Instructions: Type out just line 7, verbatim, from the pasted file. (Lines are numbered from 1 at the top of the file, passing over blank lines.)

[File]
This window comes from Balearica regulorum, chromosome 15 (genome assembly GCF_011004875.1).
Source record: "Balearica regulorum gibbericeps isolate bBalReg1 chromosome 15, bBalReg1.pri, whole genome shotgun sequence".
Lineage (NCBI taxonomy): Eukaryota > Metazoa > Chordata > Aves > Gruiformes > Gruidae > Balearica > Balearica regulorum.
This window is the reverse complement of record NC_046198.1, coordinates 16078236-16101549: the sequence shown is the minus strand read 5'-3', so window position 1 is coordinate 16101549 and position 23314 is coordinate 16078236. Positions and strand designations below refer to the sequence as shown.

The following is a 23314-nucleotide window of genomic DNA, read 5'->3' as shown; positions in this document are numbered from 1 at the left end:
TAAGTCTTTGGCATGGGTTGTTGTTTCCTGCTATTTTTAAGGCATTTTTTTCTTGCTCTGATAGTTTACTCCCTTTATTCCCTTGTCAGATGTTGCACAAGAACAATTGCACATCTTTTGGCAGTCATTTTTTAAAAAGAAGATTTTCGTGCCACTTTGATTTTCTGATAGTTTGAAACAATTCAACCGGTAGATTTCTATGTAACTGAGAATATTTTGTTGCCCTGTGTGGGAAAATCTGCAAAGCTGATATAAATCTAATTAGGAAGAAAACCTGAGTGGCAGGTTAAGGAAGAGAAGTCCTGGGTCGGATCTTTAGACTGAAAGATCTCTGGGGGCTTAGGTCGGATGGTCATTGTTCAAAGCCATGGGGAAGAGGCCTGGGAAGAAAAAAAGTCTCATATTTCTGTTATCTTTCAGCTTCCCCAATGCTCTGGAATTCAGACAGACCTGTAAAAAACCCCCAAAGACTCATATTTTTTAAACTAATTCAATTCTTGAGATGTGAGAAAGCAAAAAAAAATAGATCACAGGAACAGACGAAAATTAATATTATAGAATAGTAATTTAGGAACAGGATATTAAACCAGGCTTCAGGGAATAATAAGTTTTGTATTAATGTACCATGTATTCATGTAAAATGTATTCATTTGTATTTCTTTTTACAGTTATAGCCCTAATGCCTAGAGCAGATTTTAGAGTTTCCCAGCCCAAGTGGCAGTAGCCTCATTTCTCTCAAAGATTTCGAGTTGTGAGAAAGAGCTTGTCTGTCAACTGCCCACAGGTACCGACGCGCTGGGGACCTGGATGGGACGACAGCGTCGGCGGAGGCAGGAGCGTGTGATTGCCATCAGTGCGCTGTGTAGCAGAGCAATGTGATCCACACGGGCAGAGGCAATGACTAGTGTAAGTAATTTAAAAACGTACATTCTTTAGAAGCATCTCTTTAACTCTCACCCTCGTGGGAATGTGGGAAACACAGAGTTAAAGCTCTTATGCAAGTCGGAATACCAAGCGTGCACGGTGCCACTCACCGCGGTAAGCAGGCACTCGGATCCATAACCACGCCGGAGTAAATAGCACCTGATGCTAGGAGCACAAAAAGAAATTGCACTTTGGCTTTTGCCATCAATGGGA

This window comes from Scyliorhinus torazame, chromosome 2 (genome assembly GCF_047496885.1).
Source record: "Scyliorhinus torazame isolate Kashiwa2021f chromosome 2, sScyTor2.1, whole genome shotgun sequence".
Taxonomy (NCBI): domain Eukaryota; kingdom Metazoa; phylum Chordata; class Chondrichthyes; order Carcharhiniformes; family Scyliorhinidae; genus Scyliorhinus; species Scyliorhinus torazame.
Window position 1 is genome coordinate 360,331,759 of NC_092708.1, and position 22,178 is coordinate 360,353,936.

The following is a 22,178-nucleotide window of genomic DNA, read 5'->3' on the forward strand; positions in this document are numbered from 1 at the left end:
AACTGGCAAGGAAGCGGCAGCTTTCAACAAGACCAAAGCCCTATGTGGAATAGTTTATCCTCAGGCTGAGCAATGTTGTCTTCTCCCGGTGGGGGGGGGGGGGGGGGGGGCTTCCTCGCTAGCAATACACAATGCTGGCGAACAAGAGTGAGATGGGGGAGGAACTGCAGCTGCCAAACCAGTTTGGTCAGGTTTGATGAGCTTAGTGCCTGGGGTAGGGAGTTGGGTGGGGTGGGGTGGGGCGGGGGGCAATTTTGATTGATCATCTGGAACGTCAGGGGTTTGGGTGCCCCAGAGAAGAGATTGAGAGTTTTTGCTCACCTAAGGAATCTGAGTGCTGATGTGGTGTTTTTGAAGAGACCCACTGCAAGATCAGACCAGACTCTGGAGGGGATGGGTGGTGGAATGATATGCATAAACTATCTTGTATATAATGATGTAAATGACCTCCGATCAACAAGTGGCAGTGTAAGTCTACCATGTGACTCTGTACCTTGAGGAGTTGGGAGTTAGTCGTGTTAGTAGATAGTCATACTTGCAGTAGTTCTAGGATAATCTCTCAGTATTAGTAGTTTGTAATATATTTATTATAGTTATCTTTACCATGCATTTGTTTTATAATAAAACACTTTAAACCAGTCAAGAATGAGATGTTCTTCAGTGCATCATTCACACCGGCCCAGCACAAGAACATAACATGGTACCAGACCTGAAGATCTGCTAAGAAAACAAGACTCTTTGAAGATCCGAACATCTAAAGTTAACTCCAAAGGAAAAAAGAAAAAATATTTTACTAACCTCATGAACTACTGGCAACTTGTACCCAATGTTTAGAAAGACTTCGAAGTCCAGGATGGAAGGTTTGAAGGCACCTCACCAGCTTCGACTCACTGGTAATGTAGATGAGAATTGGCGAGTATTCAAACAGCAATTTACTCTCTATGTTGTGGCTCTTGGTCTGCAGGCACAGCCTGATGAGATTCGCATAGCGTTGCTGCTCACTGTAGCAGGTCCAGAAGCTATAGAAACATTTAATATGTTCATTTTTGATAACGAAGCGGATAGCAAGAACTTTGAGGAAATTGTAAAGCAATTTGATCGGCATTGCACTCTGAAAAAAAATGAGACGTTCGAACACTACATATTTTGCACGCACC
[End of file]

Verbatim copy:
This window comes from Scyliorhinus torazame, chromosome 2 (genome assembly GCF_047496885.1).